Palacio de Felipe II

It is also referred to as the "Palace of the Habsburgs" and is constructed on two stories surrounding the Patio de Mascarones and the presbytery of the Basilica, taking up the full façade of El Escorial (Courtyard of Masks). It uses the same architectural style as the Charles I Palace in the Yuste Monastery. At this time, only the Battle Room and the Royal Quarters can be visited. Important paintings from the early 17th-century Spanish school, the 16th-century Italian and Venetian schools, and the 16th- and 17th-century Flemish schools, notably Saint Christopher at the Ford by Joachim Patinir, may be seen in the Kings' private quarters.

The Ambassadors' Hall, one of the rooms you pass through before entering the royal chambers, has a number of interesting artifacts on display, including 17th-century mortars, an ivory-inlaid table, two floor-mounted sundials, two Chinese folding chairs from the Ming dynasty (circa 1570), and portraits of all the monarchs of the House of Austria. Special attention should be made of the magnificent marquetry doors, a gift from Emperor Maximilian II. The rumored chair-bench that Philip II is thought to have used to make his final trip to the abbey while suffering from gout is also on show.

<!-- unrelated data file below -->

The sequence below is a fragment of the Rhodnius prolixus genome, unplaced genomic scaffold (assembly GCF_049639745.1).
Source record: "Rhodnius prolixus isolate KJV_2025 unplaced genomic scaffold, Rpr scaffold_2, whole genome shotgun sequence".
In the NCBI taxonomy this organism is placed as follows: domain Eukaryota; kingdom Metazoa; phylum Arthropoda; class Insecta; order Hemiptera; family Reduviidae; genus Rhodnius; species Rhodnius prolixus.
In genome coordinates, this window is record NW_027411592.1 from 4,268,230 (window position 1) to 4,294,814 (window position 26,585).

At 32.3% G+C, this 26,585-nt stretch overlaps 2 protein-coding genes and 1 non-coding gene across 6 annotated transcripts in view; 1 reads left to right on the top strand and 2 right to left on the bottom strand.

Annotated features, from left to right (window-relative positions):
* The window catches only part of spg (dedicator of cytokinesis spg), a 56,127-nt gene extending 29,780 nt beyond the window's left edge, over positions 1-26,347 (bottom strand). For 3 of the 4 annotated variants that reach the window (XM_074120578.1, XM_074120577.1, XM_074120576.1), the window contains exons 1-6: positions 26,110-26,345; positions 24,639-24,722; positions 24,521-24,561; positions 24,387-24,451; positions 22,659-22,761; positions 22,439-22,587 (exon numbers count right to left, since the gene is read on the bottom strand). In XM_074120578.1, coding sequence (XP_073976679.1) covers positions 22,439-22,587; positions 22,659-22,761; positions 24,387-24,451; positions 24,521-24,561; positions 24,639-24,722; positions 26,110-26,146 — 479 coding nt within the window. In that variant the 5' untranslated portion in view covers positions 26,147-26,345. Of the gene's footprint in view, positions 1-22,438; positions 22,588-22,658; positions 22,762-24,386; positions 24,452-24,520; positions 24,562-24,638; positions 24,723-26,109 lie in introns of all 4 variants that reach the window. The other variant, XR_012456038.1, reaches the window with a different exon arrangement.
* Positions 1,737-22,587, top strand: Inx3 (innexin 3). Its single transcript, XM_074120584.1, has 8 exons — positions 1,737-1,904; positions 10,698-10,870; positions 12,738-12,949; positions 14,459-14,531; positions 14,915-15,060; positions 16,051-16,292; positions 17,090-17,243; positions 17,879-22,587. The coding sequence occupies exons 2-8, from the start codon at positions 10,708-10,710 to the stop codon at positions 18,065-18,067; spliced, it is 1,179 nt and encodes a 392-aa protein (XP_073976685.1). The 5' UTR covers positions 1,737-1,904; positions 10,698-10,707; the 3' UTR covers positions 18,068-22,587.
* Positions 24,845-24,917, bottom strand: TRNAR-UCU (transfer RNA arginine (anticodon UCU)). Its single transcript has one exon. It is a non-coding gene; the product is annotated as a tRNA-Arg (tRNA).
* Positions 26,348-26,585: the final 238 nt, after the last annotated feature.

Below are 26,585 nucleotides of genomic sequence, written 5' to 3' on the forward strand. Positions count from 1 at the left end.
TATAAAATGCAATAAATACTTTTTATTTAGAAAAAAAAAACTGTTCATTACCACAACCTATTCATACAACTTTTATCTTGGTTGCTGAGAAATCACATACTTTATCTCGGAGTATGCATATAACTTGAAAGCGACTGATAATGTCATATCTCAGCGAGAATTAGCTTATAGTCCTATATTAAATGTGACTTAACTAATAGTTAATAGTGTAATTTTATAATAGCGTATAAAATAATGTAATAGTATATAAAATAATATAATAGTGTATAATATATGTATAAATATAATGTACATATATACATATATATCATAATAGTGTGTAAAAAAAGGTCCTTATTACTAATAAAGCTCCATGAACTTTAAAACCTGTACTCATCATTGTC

The soberly adorned chambers that make up the "King's House" are there since that is where the austere Philip II lived. The window of the royal bedroom, which is situated adjacent to the basilica's main altar, permitted the king to attend mass from his bed when his gout prevented him from doing so. The main room, the writing desk, the bedroom, and the lavish oratory are the four rooms that make up this house.

Article obtained from Wikipedia article Wikipedia in his version of 2/12/2022, by various authors under the license Licencia de Documentación Libre GNU.